After May resigned in 2019, Johnson was elected Conservative leader and appointed prime minister. He re-opened Brexit negotiations and in early September controversially prorogued Parliament; the Supreme Court ruled the action unlawful later that month. After agreeing a revised Brexit withdrawal agreement with the EU, which replaced the Irish backstop with a new Northern Ireland Protocol, but failing to win parliamentary support for the agreement, Johnson called a snap election for December 2019 in which he led the Conservative Party to victory with 43.6% of the vote, and the party's largest seat share since 1987. On 31 January 2020, the United Kingdom withdrew from the EU, entering into a transition period and trade negotiations leading to the EU–UK Trade and Cooperation Agreement. Johnson reacted slowly to the COVID-19 pandemic; his government responded with various legislation including the Coronavirus Act 2020, which granted it emergency powers to introduce public health measures and mitigate its impact.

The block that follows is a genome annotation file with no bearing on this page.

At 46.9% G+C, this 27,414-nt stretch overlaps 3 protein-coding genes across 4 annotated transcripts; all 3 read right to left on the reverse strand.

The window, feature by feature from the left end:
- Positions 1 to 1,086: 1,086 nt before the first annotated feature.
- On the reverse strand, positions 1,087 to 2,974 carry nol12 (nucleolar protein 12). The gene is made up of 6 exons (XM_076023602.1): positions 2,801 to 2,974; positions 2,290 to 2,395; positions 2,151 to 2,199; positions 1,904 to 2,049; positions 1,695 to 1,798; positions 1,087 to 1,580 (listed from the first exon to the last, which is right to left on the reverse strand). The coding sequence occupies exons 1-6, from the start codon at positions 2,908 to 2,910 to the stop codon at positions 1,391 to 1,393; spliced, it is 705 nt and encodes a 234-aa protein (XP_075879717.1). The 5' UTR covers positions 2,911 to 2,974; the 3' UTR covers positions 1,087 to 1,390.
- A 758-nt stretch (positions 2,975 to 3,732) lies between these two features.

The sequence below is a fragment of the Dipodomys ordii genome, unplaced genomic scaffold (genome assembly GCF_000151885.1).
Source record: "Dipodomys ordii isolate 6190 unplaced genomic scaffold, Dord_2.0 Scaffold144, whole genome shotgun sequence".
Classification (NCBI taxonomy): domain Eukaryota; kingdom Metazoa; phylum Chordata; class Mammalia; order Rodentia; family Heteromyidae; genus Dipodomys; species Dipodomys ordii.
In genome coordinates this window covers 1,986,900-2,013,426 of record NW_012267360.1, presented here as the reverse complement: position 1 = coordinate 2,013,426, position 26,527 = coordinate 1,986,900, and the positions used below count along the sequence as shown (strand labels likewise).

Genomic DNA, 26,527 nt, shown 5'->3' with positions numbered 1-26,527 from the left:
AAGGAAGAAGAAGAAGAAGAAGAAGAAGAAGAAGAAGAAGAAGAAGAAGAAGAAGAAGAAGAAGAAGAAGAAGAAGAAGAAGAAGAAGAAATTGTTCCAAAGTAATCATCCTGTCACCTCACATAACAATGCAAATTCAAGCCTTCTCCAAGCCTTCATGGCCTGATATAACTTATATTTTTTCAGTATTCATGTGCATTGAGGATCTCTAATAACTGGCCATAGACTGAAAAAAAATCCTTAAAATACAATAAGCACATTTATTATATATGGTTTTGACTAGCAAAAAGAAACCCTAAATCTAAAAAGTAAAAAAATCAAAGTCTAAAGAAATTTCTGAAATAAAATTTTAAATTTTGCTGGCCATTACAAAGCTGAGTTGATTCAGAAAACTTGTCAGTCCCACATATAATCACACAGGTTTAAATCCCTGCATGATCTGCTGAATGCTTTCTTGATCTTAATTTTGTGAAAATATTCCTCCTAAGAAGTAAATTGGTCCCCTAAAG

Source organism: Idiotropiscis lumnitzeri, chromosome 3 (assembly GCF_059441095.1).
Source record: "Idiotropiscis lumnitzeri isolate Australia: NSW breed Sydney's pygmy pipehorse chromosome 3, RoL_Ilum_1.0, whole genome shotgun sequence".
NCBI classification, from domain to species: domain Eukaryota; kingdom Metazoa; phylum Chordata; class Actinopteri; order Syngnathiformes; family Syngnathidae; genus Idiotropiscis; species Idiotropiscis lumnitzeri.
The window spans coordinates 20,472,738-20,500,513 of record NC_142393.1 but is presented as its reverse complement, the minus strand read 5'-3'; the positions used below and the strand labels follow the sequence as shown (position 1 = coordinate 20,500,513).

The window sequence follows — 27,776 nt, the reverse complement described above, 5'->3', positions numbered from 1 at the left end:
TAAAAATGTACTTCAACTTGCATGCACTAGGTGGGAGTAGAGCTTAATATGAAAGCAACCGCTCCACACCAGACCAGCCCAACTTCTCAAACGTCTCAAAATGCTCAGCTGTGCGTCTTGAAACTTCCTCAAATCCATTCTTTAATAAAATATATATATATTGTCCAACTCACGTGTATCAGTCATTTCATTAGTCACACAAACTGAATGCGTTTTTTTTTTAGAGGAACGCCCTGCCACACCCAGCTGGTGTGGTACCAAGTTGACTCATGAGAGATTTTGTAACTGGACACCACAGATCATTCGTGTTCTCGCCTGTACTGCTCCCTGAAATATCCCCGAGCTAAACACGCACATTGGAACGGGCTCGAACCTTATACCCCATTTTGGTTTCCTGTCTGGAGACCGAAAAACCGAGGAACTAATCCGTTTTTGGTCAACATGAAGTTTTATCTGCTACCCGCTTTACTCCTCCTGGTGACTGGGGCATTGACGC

Johnson is considered a controversial figure in British politics. Supporters have praised him as humorous and entertaining, with an appeal stretching beyond traditional Conservative voters. Conversely, his critics have accused him of elitism, cronyism, and bigotry. Commentators have described his political style as opportunistic or pragmatic.